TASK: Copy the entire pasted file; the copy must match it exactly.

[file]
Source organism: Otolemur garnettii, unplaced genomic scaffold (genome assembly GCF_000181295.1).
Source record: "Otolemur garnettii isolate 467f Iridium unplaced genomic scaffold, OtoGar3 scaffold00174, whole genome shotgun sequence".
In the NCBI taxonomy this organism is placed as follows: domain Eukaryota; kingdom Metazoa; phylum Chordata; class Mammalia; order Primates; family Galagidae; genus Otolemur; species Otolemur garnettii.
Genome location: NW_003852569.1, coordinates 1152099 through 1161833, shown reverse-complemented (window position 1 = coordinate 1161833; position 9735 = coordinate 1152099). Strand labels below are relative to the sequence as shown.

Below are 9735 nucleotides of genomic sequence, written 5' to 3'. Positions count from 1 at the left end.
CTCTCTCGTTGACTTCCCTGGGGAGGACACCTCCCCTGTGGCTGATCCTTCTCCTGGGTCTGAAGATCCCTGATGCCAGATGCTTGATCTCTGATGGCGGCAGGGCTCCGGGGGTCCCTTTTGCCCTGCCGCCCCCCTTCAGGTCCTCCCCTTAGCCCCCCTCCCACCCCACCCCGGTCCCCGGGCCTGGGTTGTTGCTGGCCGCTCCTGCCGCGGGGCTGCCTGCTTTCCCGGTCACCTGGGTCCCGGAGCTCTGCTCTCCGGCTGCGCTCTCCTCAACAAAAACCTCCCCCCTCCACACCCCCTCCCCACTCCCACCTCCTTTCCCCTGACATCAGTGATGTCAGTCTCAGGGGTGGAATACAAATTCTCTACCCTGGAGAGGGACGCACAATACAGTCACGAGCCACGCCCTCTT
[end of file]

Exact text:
Source organism: Otolemur garnettii, unplaced genomic scaffold (genome assembly GCF_000181295.1).
Source record: "Otolemur garnettii isolate 467f Iridium unplaced genomic scaffold, OtoGar3 scaffold00174, whole genome shotgun sequence".
In the NCBI taxonomy this organism is placed as follows: domain Eukaryota; kingdom Metazoa; phylum Chordata; class Mammalia; order Primates; family Galagidae; genus Otolemur; species Otolemur garnettii.
Genome location: NW_003852569.1, coordinates 1152099 through 1161833, shown reverse-complemented (window position 1 = coordinate 1161833; position 9735 = coordinate 1152099). Strand labels below are relative to the sequence as shown.

Below are 9735 nucleotides of genomic sequence, written 5' to 3'. Positions count from 1 at the left end.
CTCTCTCGTTGACTTCCCTGGGGAGGACACCTCCCCTGTGGCTGATCCTTCTCCTGGGTCTGAAGATCCCTGATGCCAGATGCTTGATCTCTGATGGCGGCAGGGCTCCGGGGGTCCCTTTTGCCCTGCCGCCCCCCTTCAGGTCCTCCCCTTAGCCCCCCTCCCACCCCACCCCGGTCCCCGGGCCTGGGTTGTTGCTGGCCGCTCCTGCCGCGGGGCTGCCTGCTTTCCCGGTCACCTGGGTCCCGGAGCTCTGCTCTCCGGCTGCGCTCTCCTCAACAAAAACCTCCCCCCTCCACACCCCCTCCCCACTCCCACCTCCTTTCCCCTGACATCAGTGATGTCAGTCTCAGGGGTGGAATACAAATTCTCTACCCTGGAGAGGGACGCACAATACAGTCACGAGCCACGCCCTCTT